• The 10 Most David Foster Wallace-ian Quotes in 'Signifying Rappers'

    The 10 Most David Foster Wallace-ian Quotes in 'Signifying Rappers'

    This week, Mark Costello and David Foster Wallace's Signifying Rappers: Rap and Race in the Urban Present is back in print from Back Bay Books. The 1990 intellectual frolic has mostly been the missing piece in Wallace's oeuvre, often dismissed as juvenilia while he was alive, then being consigned to expensive, out-of-print territory, even after his death, when all things DFW piqued readers' interest. It's a curious, often precocious book from an era when thinking hard about hip-hop and seeing how far down the grad-school rabbit hole it could take you was a relatively new phenomenon. In the case of Signifying Rappers, Costello and Wallace compared Bob Dylan and Flavor Flav, exhibited an unhealthy obsession with the high-low bridging of Schoolly D's 1988 track "Signifying Rapper," and dropped far too many self-deprecating "we're clueless white boys" asides.

  • 2 Chainz

    Rap Songs of the Week: 2 Chainz Teams Up With Jason Derulo for Some Reason

    Arca, "&&&&&"Arca, a.k.a Alejandro Ghersi, a Venezuelan producer who made the beat for Mykki Blanco's "Join My Militia (Nas Gave Me a Perm)" and records for post-whatever label Hippos in Tanks, made his first mainstream impact by working on Kanye West's Yeezus ("Hold My Liquor," "I'm In It," "Guilt Trip," and "Send It Up," plus a general credit as "production consultant"), which lends some validity to the theory that the superstar rapper has been mining weird corners of art-damaged Tumblr rap (and that Mykki Blanco is only one degree removed from 'Ye).

  • Hear Shadowrunners' Galloping Video Game Banger 'Flip Phone'

    Hear Shadowrunners' Galloping Video Game Banger 'Flip Phone'

    Rapper and bleater Himself the Majestic and noisy producer Froskees (check out this all-bass blow-out remix of Cassie's "Me & U") are Shadowrunners. If you're familiar with the work of Antwon, then you've most certainly heard Himself on quite a few guest spots, delivering his breathless shout-raps along with the buzzing San Jose MC. And the Nature Boy Gang most commonly associated with Antwon these days was actually founded by Shadowrunners, who've been making music since 2007 but have really located their sound in the past couple years.Last year's witty, sci-fi-themed Cyberdine (declared by SPIN to be one of 2012's most slept-on rap releases) and 2011's 808-Bit Revenge (which paired Nintendo samples with hard-hitting, dirty South-style production and paid tribute to NES game Contra on the cover) are intense, funny, focused examples of the Los Angeles duo's rarefied aesthetic.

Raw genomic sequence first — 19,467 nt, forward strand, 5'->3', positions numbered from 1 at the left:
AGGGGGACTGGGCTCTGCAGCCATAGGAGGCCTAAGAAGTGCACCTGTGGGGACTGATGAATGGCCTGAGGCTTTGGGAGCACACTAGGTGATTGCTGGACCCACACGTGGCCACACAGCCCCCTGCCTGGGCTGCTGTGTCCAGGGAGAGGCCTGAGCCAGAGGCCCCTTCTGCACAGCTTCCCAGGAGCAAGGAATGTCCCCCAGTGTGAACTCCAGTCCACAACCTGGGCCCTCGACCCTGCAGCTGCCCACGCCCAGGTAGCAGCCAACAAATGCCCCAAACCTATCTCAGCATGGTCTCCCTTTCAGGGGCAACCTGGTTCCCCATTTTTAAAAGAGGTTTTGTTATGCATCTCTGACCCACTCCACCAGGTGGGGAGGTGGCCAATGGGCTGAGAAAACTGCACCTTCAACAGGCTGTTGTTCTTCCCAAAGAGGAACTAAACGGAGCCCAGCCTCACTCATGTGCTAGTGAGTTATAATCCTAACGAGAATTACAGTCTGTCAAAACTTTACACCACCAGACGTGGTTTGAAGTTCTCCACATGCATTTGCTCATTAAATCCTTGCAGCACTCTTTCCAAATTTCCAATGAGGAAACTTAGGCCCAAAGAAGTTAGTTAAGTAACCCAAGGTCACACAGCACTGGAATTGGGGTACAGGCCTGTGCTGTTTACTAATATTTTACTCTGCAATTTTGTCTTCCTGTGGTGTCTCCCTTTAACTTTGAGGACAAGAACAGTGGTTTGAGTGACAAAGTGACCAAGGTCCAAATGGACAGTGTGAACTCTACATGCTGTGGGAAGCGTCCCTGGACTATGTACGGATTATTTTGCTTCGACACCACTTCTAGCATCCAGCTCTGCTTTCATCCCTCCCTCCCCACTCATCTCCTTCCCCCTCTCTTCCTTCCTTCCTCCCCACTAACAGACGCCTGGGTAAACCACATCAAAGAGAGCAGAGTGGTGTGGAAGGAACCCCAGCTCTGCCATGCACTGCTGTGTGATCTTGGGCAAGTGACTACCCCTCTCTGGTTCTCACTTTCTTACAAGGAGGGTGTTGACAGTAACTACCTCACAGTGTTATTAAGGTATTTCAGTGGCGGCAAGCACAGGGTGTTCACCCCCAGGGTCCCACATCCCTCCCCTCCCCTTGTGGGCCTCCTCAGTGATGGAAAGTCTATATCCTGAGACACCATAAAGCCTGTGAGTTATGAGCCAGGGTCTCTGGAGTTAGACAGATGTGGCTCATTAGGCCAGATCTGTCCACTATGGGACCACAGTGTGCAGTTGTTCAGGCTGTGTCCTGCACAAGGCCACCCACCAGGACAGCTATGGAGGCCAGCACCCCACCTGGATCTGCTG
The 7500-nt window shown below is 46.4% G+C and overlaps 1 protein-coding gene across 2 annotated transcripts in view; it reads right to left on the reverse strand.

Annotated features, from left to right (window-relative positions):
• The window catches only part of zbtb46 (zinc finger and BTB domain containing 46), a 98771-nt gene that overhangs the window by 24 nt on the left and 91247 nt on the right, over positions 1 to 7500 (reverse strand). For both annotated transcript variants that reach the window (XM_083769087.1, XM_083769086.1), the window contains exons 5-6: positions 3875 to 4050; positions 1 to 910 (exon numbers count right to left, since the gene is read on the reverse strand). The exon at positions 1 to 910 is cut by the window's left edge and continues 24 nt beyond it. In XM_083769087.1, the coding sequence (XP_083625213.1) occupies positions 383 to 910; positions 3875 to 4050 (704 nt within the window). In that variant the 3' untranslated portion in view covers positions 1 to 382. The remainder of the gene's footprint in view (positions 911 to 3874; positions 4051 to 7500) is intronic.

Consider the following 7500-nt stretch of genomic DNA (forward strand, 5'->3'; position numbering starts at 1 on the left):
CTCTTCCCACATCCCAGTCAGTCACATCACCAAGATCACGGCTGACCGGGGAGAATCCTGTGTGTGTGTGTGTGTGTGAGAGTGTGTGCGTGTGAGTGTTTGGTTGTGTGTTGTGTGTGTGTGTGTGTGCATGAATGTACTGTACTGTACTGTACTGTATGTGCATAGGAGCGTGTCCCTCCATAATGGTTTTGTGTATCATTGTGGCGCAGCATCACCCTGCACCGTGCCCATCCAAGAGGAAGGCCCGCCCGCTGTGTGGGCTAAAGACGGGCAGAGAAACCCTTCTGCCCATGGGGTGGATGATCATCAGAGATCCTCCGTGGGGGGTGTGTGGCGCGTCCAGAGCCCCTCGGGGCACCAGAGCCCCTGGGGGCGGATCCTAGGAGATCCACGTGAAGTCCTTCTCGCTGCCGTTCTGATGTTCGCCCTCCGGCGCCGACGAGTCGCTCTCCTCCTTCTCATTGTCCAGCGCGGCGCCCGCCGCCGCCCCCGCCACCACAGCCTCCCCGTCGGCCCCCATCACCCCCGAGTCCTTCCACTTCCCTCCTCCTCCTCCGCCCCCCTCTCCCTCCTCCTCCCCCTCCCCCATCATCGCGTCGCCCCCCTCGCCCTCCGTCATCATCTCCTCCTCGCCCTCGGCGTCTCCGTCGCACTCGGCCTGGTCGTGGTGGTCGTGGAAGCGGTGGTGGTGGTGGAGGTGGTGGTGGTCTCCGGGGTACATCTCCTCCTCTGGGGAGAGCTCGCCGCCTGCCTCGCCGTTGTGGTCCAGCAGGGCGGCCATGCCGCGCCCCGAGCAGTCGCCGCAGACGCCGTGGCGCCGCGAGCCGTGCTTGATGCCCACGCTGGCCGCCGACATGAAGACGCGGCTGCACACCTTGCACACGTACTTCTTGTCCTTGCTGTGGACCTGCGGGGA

• Ask Kevin Gates about his cavities.

    Kevin Gates, 'Stranger Than Fiction' (Bread Winners Association) Review

    Kevin Gates' sprawling February mixtape The Luca Brasi Story ended with "IHOP (True Story)," an Iceberg Slim-style storytelling rap about how even a meal at a busted breakfast chain can contort into a grim setting for revenge. Backed by nothing but a light, percussive smack — presumably, the rapper himself slapping his chest as he aggressively delivers the story — Gates implicates himself in the crime, with a mix of blunt reportage and too-much-to-bear regret: "Back was turned the whole time, little brother ran up and murked him / Issuing him two to the dome and worked him with the chrome / Until this day, I can say I set him up and he gone."Stranger Than Fiction, the Baton Rouge MC's latest pathos-soaked take on radio-friendly street rap, begins with "4 Legs and a Biscuit," a similarly breathless tale that uses food to ground sudden eruptions of violence in the quotidian.

  • Rap Songs of the Week: Mario & Nicki Minaj's Mature Rap & B Ballad

    Rap Songs of the Week: Mario & Nicki Minaj's Mature Rap & B Ballad

    Clams Casino, "Drowning"So yesterday on Twitter, Geoff Rickly, he of epic New Brunswick screamo group Thursday, contrasted the ongoing Weeknd/Portishead sampling debacle (the former sampled the latter without permission, then denied it) with a much more heartening case of appropriation: It turns out that the tumbling-inside-itself vocal from one of Clams Casino's most claustrophobic tracks is a freaking Thursday sample (from "This Song Brought to You by a Falling Bomb," to get specific), and it only took two years for anybody to realize this, including the original vocalist himself. "I was already a fan and someone pointed it out to me," Rickly wrote. "Was happily surprised." Us too.Droop-E ft. Kendrick Lamar, "Rossi Wine"Droop-E released the Hungry & Humble EP this week.